Says Rome's Fall Marks 'One Up and Two to Go' Among Axis Capitals
Warns Way Is Hard
Asks World to Give the Italians a Chance for Recovery
Shrines Should Live, He Says
President Roosevelt saw considerable significance in the fact that Rome should be the first Axis capital to fall. He remarked its shrines, "visible symbols of the faith and determination of the early saints and martyrs that Christianity should live and become universal," and added that "it will be a source of deep satisfaction that the freedom of the Pope and of Vatican City is assured by the armies of the United Nations."
There is significence too, he added, in the fact that Rome was liberated by a composite force of soldiers from many nations.
Reviewing the military picture, the President pointed out that "it would be unwise to inflate in our own minds the military importance of the capture of Rome." He cautioned his auditors that while the Germans have retreated "thousands of miles" accross Africa and back through Italy, "they have suffered heavy losses, but not great enough yet to cause collapse."
"Therefore," he added, "the victory still lies some distance ahead. That distance will be covered in due time- have no fear of that. But it will be tough and it will be costly."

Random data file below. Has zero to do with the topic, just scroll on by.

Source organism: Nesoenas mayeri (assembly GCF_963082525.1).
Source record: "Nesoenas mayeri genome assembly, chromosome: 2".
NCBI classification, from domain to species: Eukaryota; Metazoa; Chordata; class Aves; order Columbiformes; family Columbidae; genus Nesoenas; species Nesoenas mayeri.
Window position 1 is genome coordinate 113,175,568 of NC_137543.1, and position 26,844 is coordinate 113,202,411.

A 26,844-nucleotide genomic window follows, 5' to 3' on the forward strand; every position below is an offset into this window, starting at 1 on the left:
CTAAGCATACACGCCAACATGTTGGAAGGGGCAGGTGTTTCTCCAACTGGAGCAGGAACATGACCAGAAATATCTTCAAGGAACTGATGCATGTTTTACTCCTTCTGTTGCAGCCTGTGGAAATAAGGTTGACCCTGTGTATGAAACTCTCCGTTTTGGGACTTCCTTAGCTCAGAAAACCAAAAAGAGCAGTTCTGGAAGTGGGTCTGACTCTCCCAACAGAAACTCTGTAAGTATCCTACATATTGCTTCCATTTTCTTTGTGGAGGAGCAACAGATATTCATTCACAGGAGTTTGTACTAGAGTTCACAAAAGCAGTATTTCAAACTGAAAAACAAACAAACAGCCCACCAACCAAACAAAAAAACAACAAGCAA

Pope Gives Thanks Rome Was Spared
Voices Appreciation to Both Belligerents in Message to Throng at St. Peter's
VATICAN CITY June 5- Pope Pius XIII appeared on the balcony of St Peters at 6 PM today to thank God that Rome had been spared from the ravages of war while before im in the densely packed square of St Peters the new broad Via Della Conciliazione tens of thousands of Romans cheered themselves hoarse.
It was the third time today that the Pontiff had shown himself to cheering crowds, as he had appeared twice at a window of his office this morning. But this was a solemn, sacred occasion and no one knowing anything about Pius XI can doubt the fervor of his thankfulness that Rome had been saved.
The Pontiff seemed strong and well and his voice carried far though ot was difficult to hear every word he said because of he crowd.
"We must give thanks to God for the favors we have reeived" said the Pope. Rome has been spared. This day will go down in the annals of Rome."
He went on to say he hoped that Italians would be worthy of the grace shown them and put aside hatred and all personal vendettas. He then thanked both belligerents - the Allies and Germany - for having left Rome intact.
After a prayer of thankfulness to the Blessed Virgin and Saints Peter and Paul, guardians, the Pontiff gave his blessing, "urb et orbis," as the immense crowd knelt before him.
[The AP estimated the crowd was between 250 and 500K].
The world has changed for Rome but the Vatican goes on imperturably as it has through so many other conquests in centuries gone by. It is neutral in fact and spirit. The Pope and all high officials went about their daily routines today as in the past. Except for the tanks and the amoured cars running in font of St Peter's one could never know what happened today.